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The Macrobiotic Way: The Definitive Guide to Macrobiotic Living

The Macrobiotic Way: The Definitive Guide to Macrobiotic Living


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The third edition of the "bible" of the macrobiotic movement.

Originally published in 1985, The Macrobiotic Way is a classic in its field. It is the definitive guide to macrobiotics, an approach to diet and lifestyle that promotes both inner peace and harmony with others and the environment through plant-based whole foods. Now updated, it covers not only the central dietary principles, nutrition, and foods but also cooking techniques, essentials for a macrobiotic kitchen, menus and recipes, along with exercise, life philosophy, home and lifestyle, and the role of macrobiotics in natural healing.

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Product Details

ISBN-13: 9781583331804
Publisher: Penguin Publishing Group
Publication date: 03/08/2004
Edition description: 3RD
Pages: 272
Sales rank: 751,374
Product dimensions: 5.98(w) x 8.95(h) x 0.67(d)
Age Range: 18 - 14 Years

About the Author

Wendy Esko has been teaching macrobiotics since 1976 and works for Eden Foods Inc., the largest distributor of natural and macrobiotic foods in North America.

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The earliest recorded use of the term macrobiotics is found in the writings of Hippocrates, the father of Western Medicine. In his essay “Airs, Waters, and Places,” Hippocrates introduced the word to describe people who were healthy and long-lived. Translated from the Greek, macro means “large” or “great,” and bios signifies “life.” Herodotus, Aristotle, Galen, and other classical writers used the term macrobiotics to describe a lifestyle, including a simple balanced diet that promoted health and longevity.

In the late eighteenth century, the German physician and philosopher Christopher W. Hufeland renewed interest in the term. His influential book on diet and health was entitled Macrobiotics, or The Art of Prolonging Life.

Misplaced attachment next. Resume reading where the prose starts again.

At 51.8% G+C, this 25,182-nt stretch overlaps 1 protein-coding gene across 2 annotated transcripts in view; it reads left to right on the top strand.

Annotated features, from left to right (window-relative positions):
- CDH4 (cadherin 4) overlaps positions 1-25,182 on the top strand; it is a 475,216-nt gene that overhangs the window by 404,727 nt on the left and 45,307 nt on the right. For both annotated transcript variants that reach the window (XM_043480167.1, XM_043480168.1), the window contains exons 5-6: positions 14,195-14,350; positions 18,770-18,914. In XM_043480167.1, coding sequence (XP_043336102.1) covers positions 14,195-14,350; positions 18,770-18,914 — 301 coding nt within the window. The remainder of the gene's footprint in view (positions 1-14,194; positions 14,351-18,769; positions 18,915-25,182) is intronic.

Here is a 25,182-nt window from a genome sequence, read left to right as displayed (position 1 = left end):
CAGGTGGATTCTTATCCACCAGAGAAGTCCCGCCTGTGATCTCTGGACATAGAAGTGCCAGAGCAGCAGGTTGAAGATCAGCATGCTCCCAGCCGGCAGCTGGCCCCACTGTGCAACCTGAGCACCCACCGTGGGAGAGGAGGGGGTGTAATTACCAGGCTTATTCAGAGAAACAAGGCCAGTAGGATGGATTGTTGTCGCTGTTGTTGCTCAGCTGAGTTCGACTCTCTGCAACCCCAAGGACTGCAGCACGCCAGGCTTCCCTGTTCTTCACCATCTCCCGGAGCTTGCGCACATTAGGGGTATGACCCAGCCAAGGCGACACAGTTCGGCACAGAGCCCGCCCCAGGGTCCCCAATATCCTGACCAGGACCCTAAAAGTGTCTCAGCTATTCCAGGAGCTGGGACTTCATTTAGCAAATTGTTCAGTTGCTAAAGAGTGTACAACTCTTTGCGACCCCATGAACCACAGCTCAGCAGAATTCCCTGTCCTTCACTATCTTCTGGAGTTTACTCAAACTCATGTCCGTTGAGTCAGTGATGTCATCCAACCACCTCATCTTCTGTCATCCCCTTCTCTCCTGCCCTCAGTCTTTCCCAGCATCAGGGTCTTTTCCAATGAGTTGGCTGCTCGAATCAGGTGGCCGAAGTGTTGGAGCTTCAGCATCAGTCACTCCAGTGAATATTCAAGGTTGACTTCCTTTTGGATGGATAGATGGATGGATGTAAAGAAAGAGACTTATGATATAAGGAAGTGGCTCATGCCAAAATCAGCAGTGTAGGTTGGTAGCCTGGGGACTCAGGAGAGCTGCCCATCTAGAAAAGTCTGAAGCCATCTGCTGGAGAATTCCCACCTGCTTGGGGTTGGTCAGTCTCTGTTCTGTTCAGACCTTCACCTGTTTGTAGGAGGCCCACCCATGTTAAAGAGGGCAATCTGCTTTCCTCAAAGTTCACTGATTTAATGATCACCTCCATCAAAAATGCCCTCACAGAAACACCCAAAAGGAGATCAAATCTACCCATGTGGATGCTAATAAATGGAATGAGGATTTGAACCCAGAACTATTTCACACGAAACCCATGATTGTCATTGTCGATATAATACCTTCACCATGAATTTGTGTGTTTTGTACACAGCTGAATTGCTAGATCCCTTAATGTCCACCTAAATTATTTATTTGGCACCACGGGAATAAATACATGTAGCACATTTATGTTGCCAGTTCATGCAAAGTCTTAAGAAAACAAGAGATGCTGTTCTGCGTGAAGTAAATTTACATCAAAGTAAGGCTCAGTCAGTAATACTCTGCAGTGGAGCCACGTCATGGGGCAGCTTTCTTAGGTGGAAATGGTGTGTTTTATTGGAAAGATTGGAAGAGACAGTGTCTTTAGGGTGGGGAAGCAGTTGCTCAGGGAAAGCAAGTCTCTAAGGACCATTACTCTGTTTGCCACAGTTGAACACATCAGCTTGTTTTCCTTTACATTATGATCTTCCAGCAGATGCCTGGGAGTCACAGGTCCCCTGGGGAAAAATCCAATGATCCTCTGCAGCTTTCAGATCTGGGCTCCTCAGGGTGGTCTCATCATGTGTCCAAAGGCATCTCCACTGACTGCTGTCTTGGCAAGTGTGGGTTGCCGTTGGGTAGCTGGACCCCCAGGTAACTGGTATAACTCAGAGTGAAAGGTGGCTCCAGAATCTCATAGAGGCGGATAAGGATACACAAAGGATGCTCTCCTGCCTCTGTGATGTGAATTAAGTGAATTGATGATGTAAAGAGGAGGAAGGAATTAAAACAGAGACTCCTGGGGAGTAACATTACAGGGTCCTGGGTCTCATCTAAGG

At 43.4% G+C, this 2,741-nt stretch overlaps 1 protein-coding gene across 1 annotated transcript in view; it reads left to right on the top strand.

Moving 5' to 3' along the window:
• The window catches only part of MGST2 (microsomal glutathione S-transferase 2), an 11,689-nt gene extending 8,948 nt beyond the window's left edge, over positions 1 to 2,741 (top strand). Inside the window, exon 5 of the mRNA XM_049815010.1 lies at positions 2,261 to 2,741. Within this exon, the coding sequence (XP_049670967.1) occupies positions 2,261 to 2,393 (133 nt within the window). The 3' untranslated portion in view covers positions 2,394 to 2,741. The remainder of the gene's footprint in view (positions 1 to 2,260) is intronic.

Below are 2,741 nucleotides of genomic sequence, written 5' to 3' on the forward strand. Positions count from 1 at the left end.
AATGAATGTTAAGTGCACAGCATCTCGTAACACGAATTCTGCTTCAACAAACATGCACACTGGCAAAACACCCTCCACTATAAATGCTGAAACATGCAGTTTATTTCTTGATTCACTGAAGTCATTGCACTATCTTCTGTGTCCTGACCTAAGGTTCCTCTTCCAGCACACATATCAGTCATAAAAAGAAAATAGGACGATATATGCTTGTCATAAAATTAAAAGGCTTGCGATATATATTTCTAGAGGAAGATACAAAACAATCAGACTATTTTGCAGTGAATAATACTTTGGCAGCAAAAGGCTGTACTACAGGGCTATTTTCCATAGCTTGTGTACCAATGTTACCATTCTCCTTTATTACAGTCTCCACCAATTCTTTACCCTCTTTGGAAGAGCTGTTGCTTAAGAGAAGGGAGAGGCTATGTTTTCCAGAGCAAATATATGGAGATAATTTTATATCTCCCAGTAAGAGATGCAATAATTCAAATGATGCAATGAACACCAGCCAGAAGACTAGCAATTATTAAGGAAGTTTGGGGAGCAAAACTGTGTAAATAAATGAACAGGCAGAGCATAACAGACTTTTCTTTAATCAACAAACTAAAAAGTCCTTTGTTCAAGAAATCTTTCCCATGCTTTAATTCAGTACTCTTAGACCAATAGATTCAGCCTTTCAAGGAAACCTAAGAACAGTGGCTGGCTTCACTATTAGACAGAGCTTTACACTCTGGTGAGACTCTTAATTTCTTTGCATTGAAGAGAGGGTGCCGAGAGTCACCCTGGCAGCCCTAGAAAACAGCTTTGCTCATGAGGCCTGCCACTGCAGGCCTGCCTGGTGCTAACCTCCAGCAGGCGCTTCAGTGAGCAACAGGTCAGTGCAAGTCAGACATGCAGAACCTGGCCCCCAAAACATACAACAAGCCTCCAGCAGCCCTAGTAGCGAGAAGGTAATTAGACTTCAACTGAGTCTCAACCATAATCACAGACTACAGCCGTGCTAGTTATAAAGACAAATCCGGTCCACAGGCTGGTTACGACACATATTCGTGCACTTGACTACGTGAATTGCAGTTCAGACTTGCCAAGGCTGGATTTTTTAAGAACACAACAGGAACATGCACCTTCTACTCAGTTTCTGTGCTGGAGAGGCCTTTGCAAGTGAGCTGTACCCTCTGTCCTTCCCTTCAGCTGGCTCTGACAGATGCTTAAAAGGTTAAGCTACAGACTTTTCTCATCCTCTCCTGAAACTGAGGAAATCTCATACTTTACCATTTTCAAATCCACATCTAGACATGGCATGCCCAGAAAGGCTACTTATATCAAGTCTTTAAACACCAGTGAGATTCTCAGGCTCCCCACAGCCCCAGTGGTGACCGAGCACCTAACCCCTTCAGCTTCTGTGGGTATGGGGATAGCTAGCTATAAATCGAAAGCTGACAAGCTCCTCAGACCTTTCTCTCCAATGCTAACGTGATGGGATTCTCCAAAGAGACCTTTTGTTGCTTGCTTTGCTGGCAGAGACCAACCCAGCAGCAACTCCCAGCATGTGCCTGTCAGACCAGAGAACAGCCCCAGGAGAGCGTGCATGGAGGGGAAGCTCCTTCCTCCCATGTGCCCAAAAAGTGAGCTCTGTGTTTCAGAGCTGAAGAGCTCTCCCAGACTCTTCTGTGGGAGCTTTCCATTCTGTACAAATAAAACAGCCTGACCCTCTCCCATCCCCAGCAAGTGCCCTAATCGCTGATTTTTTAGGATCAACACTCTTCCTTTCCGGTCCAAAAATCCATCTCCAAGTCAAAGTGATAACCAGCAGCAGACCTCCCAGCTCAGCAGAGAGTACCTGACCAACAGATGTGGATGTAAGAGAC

Nearly a century later, the term macrobiotics experienced another revival, this time originating in Japan. Two educators, Sagen Ishizuka, M.D., and Yukikazu Sakurazawa, cured themselves of serious illnesses by adopting a simple diet of brown rice, miso soup, sea vegetables, and other traditional foods. They spent many years studying and integrating traditional Oriental medicine and Eastern philosophy with Judeo-Christian teachings and holistic perspectives in modern science and medicine. Sakurazawa went to Paris in the 1920s. Later, he adopted the name George Ohsawa and applied the term macrobiotics to his teachings.

From the time of his illness until his death at the age of seventy-four, Ohsawa devoted himself to defining macrobiotics as it applies to modern living. He did much to spread information about the macrobiotic lifestyle, visiting more than thirty countries, giving more than 7,000 lectures, and publishing more than three hundred books.

Ohsawa had many students, among them Michio Kushi, the author of this book. Kushi was born in 1926 and graduated from Tokyo University with a degree in international law before coming to the United States in 1949. While completing further studies at Columbia University in New York, he also began teaching the macrobiotic approach to diet and health as the areas to achieve world peace. Kushi enjoyed sharing his knowledge of macrobiotics and natural health with others so much that he made it his life’s work.

When Kushi began teaching macrobiotics, he met many people who were eager to learn, but were unaccustomed to eating simple whole foods. He saw that there was a need to adapt the macrobiotic diet to modern tastes while retaining its integrity. Over the years, Kushi has traveled extensively, lecturing and teaching the macrobiotic way to groups around the world.